Clinton herself, longtime associates said, is likely to return the support and loyalty of one of her longest-serving aides. “She’s going to want to be supportive of her, and tell her, ‘whatever you want to do,’” said one Clinton confidante. And Abedin is known among her colleagues as someone who feels most comfortable, and derives most of her power, when in close proximity to the candidate.
But over the past year, she has already been slowly backing off of some of the more quotidian campaign travel days in an effort to shed her “body woman” persona. She did travel with Clinton for her latest fundraising swing through California, for instance, but served more as a sort of campaign ambassador to celebrities and big donors. And on regular campaign days, she has been working from the office more often than the road.
Abedin, who has fended off Republican attacks for years, has come under renewed scrutiny for her role in handling requests from from Bill Clinton aide Doug Band, who peppered the secretary of state’s office with requests for meetings with Clinton Foundation donors, according to recently released emails. The Clinton campaign has dismissed as “cherry-picking” an Associated Press investigation finding that the Democratic nominee met with dozens of foundation donors as secretary.
The future seems uncertain for Weiner, whose Twitter account had vanished Monday morning after the Post’s report. And in another sign of the expanding fallout, New York Daily News opinion editor Josh Greenman confirmed to POLITICO that the newspaper will no longer run his column, which it has published since 2014. The local station NY1, where Weiner was a regular paid talking head, also placed him on “indefinite leave,” CNN reported.
The former congressman has resurfaced repeatedly in 2016, in part due to the documentary that he said Abedin never consented to doing (a spokeswoman for the filmmaker told The New York Times that everyone had consented to appearing in the film), and in no small measure thanks to Trump, who has also made repeated digs at Clinton for her association with Weiner as Abedin’s husband.
On Monday, Trump praised Abedin for “making a very wise decision,” though he took a shot at her boss for good measure.
“I know Anthony Weiner well, and she will be far better off without him,” the Republican nominee said in a statement. “I only worry for the country in that Hillary Clinton was careless and negligent in allowing Weiner to have such close proximity to highly classified information. Who knows what he learned and who he told? It’s just another example of Hillary Clinton’s bad judgment. It is possible that our country and its security have been greatly compromised by this.”
Trump was more colorful during an interview Monday on KIRO Radio 97.3 FM’s “The Dori Monson Show.”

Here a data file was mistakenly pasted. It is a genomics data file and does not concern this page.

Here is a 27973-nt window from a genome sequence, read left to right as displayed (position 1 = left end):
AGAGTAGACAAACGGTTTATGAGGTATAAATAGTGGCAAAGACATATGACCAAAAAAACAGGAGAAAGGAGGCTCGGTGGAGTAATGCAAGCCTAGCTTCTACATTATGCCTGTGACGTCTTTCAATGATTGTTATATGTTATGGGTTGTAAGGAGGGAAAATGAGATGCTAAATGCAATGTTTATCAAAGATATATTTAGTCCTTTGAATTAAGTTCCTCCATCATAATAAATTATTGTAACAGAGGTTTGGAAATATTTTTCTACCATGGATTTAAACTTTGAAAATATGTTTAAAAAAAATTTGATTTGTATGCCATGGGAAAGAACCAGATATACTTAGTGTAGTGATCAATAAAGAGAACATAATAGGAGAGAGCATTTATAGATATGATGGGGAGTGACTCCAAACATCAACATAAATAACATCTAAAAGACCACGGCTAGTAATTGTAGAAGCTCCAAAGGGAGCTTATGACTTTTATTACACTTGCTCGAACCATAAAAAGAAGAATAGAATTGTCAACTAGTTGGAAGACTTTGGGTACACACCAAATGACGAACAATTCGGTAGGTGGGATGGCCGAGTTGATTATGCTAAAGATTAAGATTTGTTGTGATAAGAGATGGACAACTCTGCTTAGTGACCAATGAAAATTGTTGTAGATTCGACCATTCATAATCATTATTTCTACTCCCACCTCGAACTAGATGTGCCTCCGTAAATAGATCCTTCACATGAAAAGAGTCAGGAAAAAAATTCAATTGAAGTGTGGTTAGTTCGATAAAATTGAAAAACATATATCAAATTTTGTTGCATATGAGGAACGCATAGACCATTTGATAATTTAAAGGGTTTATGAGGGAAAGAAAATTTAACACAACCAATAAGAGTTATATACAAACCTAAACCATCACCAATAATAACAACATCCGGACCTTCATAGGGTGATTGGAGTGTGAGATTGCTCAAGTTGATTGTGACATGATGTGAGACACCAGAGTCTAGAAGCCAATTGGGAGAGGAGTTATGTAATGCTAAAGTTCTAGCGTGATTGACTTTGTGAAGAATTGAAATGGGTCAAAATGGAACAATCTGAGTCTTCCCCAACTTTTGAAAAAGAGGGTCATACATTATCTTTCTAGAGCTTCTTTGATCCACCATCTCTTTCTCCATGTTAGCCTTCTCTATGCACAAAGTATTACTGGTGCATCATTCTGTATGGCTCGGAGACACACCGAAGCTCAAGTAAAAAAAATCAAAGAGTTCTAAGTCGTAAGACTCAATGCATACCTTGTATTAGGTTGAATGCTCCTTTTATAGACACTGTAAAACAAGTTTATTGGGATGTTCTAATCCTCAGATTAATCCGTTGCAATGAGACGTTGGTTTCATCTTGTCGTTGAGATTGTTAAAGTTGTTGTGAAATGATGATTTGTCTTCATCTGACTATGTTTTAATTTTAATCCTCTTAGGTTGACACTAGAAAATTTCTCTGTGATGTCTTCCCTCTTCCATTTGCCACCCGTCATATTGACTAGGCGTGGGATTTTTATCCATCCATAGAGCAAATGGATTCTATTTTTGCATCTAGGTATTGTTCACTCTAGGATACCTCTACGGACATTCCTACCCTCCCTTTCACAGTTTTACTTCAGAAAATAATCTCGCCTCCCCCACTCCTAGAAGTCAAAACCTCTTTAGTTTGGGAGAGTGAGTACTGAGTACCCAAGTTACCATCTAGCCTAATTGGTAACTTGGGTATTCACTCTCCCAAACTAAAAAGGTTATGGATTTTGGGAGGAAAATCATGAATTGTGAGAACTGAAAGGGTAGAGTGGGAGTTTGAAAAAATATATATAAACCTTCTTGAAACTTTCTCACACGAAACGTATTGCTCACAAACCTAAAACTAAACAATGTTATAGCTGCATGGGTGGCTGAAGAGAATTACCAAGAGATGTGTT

“Here’s a guy that what he’s done over the internet is disgusting, and he’s a pervert and just a very sick guy,” he said. “He’s a sick puppy, and so, you know, it just happened and it’s, you know, it’s actually sad in many ways,” adding that Weiner’s behavior was “hard to comprehend.”
Speaking to the Times’ Mark Leibovich in an interview published earlier this month, Weiner dodged a pointed question about whether he was still doing the same things that had previously caused trouble to him and those around him. Instead, Weiner used the query as an opportunity to score political points against Trump.
“I’m not going to go down the path of talking about any of that. But I will say this: There’s no doubt that the Trump phenomenon has led a lot of people to say to me, ‘Boy, compared to inviting the Russians to come hack someone’s email, your thing seems almost quaint,'” Weiner said, referring to Trump’s self-described “sarcastic” request for the Russians to leak the contents of Clinton’s deleted emails.
Trump has shared his thoughts about the disgraced congressman on multiple occasions through his various sexting controversies and failed mayoral comeback bid.
“Wife Huma wants @RepWeiner to ‘pull a @billclinton by giving a tell-all interview.’ Unlike Clinton, Anthony is a sick puppy,” Trump tweeted on July 16, 2012, after writing, “he’s a sexual pervert & they can never be healed. Huma should drop him before it happens again.”
Asked by a Twitter user in July 2013 what advice he would give Abedin, Trump responded, “Take off!”
“Huma should dump the sicko Weiner. He is a calamity that is bringing her down with him,” Trump wrote on Sept. 23, 2013.
Months after launching his presidential campaign, Trump suggested that Weiner was a security risk.
“It came out that Huma Abedin knows all about Hillary’s private illegal emails,” Trump tweeted on Aug. 31, 2015. “Huma’s PR husband, Anthony Weiner, will tell the world.”
Granholm on Monday called Trump’s warnings about potentially compromised national secrets “ridiculous.”
“I think that Donald Trump and everyone else should respect the privacy of Huma Abedin who is, as you know, an utterly graceful, wonderful human being who’s going through a terrible situation,” the former Michigan governor said on MSNBC. “So I say let us respect their privacy, and it’s nonsense about classified information.”
Nolan McCaskill contributed to this article.